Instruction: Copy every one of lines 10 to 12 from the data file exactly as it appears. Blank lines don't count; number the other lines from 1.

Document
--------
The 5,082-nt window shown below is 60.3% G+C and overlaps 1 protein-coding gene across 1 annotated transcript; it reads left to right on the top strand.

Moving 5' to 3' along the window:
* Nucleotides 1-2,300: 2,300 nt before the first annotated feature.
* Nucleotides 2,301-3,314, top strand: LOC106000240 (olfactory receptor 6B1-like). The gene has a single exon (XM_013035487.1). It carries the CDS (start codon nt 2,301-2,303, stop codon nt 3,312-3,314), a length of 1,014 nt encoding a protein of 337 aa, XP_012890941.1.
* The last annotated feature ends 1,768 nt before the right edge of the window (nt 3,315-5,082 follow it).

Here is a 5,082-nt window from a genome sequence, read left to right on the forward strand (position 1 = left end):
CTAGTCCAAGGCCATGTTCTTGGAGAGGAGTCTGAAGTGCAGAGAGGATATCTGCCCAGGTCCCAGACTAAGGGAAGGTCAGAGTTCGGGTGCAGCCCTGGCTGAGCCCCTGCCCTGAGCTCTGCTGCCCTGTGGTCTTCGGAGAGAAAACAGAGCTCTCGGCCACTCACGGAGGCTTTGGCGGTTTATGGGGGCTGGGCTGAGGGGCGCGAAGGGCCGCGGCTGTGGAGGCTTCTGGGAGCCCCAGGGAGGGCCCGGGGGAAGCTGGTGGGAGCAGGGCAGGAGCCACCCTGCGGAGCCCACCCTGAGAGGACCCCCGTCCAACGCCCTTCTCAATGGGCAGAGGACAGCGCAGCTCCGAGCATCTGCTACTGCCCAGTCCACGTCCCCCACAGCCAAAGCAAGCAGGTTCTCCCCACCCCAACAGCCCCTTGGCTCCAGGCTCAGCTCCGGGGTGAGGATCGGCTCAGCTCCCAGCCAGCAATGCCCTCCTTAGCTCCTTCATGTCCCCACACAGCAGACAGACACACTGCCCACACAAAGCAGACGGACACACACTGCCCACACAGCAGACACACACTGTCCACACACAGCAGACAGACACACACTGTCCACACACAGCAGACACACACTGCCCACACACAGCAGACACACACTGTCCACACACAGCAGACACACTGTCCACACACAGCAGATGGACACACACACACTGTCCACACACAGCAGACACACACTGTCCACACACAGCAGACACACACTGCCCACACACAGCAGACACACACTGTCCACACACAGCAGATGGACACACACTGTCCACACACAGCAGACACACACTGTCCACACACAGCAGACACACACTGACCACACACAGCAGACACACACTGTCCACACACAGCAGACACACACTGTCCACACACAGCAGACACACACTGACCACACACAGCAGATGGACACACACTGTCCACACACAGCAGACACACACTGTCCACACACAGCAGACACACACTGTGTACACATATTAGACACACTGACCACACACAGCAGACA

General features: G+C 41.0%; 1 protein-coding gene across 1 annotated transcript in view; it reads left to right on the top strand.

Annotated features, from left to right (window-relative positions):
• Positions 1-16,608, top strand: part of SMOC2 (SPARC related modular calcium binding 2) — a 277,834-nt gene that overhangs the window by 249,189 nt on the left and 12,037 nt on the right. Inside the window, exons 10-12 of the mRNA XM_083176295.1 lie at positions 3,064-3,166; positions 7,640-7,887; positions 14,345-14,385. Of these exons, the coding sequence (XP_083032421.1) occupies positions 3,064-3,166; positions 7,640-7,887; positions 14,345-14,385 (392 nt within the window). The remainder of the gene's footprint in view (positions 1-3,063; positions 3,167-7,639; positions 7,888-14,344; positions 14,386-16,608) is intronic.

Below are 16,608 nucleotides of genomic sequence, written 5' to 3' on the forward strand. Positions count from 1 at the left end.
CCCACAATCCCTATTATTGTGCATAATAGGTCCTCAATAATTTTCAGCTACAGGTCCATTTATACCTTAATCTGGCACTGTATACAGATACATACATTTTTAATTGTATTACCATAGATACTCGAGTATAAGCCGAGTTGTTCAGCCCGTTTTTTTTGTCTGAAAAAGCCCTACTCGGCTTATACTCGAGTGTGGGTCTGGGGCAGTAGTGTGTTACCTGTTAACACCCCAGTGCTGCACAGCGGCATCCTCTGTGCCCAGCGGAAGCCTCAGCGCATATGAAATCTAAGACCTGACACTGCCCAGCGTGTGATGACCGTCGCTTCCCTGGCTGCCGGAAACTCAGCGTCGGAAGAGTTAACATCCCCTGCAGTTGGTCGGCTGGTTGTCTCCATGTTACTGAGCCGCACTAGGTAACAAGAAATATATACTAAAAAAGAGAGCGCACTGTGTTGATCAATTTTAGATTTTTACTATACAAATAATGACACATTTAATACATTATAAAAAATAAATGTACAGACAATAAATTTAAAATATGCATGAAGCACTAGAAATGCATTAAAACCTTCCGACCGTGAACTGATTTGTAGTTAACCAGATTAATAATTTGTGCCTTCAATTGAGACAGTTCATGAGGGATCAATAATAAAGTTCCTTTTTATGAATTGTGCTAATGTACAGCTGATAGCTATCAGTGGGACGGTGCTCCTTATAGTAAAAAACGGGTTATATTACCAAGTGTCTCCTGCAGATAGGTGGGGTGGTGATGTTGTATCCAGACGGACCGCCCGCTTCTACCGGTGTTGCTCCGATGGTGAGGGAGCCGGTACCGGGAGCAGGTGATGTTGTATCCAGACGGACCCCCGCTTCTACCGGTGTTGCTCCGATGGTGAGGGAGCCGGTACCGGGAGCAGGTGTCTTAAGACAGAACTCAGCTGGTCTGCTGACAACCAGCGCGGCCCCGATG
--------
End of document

• Positions 1-16,608, top strand: part of SMOC2 (SPARC related modular calcium binding 2) — a 277,834-nt gene that overhangs the window by 249,189 nt on the left and 12,037 nt on the right. Inside the window, exons 10-12 of the mRNA XM_083176295.1 lie at positions 3,064-3,166; positions 7,640-7,887; positions 14,345-14,385. Of these exons, the coding sequence (XP_083032421.1) occupies positions 3,064-3,166; positions 7,640-7,887; positions 14,345-14,385 (392 nt within the window). The remainder of the gene's footprint in view (positions 1-3,063; positions 3,167-7,639; positions 7,888-14,344; positions 14,386-16,608) is intronic.

Below are 16,608 nucleotides of genomic sequence, written 5' to 3' on the forward strand. Positions count from 1 at the left end.
CCCACAATCCCTATTATTGTGCATAATAGGTCCTCAATAATTTTCAGCTACAGGTCCATTTATACCTTAATCTGGCACTGTATACAGATACATACATTTTTAATTGTATTACCATAGATACTCGAGTATAAGCCGAGTTGTTCAGCCCGTTTTTTTTGTCTGAAAAAGCCCTACTCGGCTTATACTCGAGTGTGGGTCTGGGGCAGTAGTGTGTTACCTGTTAACACCCCAGTGCTGCACAGCGGCATCCTCTGTGCCCAGCGGAAGCCTCAGCGCATATGAAATCTAAGACCTGACACTGCCCAGCGTGTGATGACCGTCGCTTCCCTGGCTGCCGGAAACTCAGCGTCGGAAGAGTTAACATCCCCTGCAGTTGGTCGGCTGGTTGTCTCCATGTTACTGAGCCGCACTAGGTAACAAGAAATATATACTAAAAAAGAGAGCGCACTGTGTTGATCAATTTTAGATTTTTACTATACAAATAATGACACATTTAATACATTATAAAAAATAAATGTACAGACAATAAATTTAAAATATGCATGAAGCACTAGAAATGCATTAAAACCTTCCGACCGTGAACTGATTTGTAGTTAACCAGATTAATAATTTGTGCCTTCAATTGAGACAGTTCATGAGGGATCAATAATAAAGTTCCTTTTTATGAATTGTGCTAATGTACAGCTGATAGCTATCAGTGGGACGGTGCTCCTTATAGTAAAAAACGGGTTATATTACCAAGTGTCTCCTGCAGATAGGTGGGGTGGTGATGTTGTATCCAGACGGACCGCCCGCTTCTACCGGTGTTGCTCCGATGGTGAGGGAGCCGGTACCGGGAGCAGGTGATGTTGTATCCAGACGGACCCCCGCTTCTACCGGTGTTGCTCCGATGGTGAGGGAGCCGGTACCGGGAGCAGGTGTCTTAAGACAGAACTCAGCTGGTCTGCTGACAACCAGCGCGGCCCCGATG